At the recent Storymakers conference, I taught a class on Writing Dystopia. This week I’ll be turning that class into a series of blogs:
Yesterday we talked about some common elements in dystopian fiction. Today, we’re going to look at common elements in the dystopian hero. A dystopian her0 generally:
- Helps the reader understand the problems with the society. We talked yesterday about how the society, structure and setting are integral to the story, and the main character is the lens through which we see that setting. Whether the protagonist initially understands the societal problems (like Katniss in Hunger Games) or doesn’t (Cassia in Matched), the readers still learn through the main character. Dramatic irony (when the reader knows something a character doesn’t) is a staple of dystopian fiction. Cassia doesn’t recognize the problems in her society, but the reader absolutely sees them. Even in 1984, where Winston is dissatisfied and unhappy, there is still a hefty dose of dramatic irony: he’s hates his job and his marriage, even though readers realize that Winston’s problems are much much worse than just that.
- Discovers secrets or restricted information. Like we talked about yesterday, dystopian societies hide information from their citizens, and the discovery of this information is almost always the catalyst to spur the protagonist to action. Think of Tally in Uglies, who discovered the truth about the both the Pretties and the Specials, or Winston in 1984, who is fascinated with “true” history, and gets a copy of The Theory and Practice of Oligarchical Collectivism, a treasonous book written by the #1 enemy of the state.
- Feels trapped/isolated. While the protagonist is learning more about the problems of their situation, they are trapped, both physically and socially. Their physical isolation comes in the form of constant surveillance and inabilty to to speak freely or act freely. But the social isolation is worse: the philosophies of the society are so rigid and ingrained that it’s often very difficult to find anyone who dares/wants to discuss societal problems.
- Is often more ideological than practical, and is willing to take huge risks. To some extent, this can be said about characters in many types of fiction, but its especially prevalent in dystopia. Dystopian protagonists are rebels. When they decide to take an action, whether it is to attempt a revolution, or disseminate information or simply escape, they understand that the consequences are very dire. Aside from the threat of punishment, they also know that they are rejecting society and friends–often everything they have ever known. And, very often, they don’t know what the consequences will be even if they succeed: What would escape mean? What would take the place of the current society?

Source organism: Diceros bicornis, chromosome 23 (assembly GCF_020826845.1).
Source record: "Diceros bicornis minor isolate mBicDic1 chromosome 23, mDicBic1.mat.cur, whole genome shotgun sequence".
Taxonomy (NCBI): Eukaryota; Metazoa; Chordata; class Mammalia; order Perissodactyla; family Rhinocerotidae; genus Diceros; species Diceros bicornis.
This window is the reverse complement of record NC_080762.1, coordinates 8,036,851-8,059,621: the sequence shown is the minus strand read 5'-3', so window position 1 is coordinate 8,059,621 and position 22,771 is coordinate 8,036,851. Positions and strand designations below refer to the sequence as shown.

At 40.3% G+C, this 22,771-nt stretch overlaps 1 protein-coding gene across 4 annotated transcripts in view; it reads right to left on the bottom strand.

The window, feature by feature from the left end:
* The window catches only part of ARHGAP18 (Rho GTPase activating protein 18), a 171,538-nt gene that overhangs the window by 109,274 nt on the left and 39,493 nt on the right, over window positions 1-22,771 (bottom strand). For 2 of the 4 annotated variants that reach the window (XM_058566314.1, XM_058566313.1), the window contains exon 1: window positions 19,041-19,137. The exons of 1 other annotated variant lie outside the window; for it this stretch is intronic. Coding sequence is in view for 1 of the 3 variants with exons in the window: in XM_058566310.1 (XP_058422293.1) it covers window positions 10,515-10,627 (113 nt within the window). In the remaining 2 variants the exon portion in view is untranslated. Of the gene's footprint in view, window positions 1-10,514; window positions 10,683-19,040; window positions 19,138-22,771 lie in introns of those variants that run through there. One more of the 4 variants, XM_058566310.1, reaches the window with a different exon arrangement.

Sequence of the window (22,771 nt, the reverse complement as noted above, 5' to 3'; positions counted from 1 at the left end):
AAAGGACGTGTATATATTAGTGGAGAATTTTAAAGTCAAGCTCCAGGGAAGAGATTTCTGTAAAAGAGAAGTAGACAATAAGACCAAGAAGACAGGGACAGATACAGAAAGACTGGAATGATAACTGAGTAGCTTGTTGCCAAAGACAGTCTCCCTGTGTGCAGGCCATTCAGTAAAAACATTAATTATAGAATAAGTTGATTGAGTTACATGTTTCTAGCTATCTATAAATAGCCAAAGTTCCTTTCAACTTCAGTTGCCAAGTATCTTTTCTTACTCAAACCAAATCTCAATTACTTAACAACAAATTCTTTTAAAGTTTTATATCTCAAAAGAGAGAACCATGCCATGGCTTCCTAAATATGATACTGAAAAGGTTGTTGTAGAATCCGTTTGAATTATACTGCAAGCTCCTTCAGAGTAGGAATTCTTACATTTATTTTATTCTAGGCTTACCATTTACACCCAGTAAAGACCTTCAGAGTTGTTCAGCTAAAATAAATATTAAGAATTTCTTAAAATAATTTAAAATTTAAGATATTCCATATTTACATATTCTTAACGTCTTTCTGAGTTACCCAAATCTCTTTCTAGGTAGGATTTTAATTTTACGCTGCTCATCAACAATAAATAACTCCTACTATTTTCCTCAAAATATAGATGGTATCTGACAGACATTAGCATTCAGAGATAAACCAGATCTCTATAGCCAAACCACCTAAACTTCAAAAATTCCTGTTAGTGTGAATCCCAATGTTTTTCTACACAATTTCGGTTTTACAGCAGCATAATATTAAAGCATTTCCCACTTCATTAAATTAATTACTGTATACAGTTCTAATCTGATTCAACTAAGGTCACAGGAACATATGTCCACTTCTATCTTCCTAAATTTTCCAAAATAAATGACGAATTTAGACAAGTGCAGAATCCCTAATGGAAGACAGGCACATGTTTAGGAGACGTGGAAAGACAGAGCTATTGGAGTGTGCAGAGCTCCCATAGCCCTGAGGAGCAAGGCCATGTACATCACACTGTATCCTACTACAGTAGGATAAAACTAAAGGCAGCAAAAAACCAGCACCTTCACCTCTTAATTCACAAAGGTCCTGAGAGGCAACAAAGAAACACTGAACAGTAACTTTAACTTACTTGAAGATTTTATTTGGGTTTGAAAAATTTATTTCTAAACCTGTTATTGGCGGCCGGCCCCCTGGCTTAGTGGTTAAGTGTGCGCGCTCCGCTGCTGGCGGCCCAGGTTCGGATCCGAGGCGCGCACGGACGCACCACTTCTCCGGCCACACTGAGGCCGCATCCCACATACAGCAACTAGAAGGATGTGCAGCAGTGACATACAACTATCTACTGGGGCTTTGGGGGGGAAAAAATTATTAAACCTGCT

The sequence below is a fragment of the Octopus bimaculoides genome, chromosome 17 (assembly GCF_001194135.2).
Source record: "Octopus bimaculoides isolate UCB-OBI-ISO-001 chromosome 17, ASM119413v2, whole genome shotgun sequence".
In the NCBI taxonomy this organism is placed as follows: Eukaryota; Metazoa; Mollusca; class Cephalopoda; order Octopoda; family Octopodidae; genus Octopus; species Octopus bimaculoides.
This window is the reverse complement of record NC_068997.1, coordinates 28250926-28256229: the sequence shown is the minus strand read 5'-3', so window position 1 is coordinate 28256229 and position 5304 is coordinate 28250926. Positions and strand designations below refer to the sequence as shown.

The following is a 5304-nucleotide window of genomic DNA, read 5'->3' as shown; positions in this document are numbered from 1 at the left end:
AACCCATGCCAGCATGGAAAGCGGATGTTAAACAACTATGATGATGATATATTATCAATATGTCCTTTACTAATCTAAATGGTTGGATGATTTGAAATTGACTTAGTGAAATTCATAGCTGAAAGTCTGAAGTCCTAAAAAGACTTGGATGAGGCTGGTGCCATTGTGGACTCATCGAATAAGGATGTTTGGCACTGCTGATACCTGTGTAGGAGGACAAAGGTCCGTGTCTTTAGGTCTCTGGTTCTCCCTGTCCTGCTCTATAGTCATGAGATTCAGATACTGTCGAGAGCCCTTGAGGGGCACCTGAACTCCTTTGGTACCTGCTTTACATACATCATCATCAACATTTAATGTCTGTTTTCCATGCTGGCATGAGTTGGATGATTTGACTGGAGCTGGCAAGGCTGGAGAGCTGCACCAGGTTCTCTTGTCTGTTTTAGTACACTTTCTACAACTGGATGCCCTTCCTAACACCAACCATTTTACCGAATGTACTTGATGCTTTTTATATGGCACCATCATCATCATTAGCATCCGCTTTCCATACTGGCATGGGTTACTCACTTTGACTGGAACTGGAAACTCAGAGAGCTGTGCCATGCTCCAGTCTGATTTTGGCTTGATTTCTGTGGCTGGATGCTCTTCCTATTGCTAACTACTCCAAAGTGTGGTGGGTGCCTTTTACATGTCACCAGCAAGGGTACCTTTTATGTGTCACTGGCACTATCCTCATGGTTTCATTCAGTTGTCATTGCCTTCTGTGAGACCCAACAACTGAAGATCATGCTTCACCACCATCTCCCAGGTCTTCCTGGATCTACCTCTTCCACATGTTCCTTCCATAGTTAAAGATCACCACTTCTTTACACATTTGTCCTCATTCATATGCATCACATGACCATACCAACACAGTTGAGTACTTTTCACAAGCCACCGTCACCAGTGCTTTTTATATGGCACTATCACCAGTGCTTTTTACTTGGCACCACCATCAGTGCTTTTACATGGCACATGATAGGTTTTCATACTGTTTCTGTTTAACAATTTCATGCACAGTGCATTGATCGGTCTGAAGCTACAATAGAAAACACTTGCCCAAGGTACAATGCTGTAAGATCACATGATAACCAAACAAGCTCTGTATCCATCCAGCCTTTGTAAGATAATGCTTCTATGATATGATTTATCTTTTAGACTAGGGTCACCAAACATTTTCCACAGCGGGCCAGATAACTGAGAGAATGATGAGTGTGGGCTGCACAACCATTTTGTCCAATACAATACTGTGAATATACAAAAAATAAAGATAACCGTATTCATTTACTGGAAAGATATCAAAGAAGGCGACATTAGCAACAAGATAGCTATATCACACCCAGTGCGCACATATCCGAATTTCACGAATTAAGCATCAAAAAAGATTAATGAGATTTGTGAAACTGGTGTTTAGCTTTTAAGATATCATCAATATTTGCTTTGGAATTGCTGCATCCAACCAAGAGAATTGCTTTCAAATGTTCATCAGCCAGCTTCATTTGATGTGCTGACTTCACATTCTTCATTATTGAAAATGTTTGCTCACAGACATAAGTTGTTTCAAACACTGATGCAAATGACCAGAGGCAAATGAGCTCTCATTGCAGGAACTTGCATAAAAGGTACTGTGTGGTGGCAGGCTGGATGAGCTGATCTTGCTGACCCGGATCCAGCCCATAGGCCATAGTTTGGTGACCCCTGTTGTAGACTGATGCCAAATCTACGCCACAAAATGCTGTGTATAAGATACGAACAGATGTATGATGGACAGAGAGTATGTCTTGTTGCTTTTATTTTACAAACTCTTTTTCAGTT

- Is almost never an outsider. While the protagonists of utopian fiction were outsiders, very often travelers who visited a new civilization and learned about its society in great depth, the dystopian hero is almost always an insider. Winston worked for the government, actively censoring history. Cassia, while not privy to dark secrets, was completely immersed in the society to the point of being oblivious to the problems happening around her. Even Katniss, who lived in the outer provinces and was well-aware of the problems of society, still counts as an insider because she has grown up in and accepted the reality of her society. “Insider” doesn’t necessarily mean that they’re complicit in the nefarious actions of the society (though it can); it simply means that they’re a long-term member of this society–what they’re seeing (and what the reader sees through them) isn’t new and strange.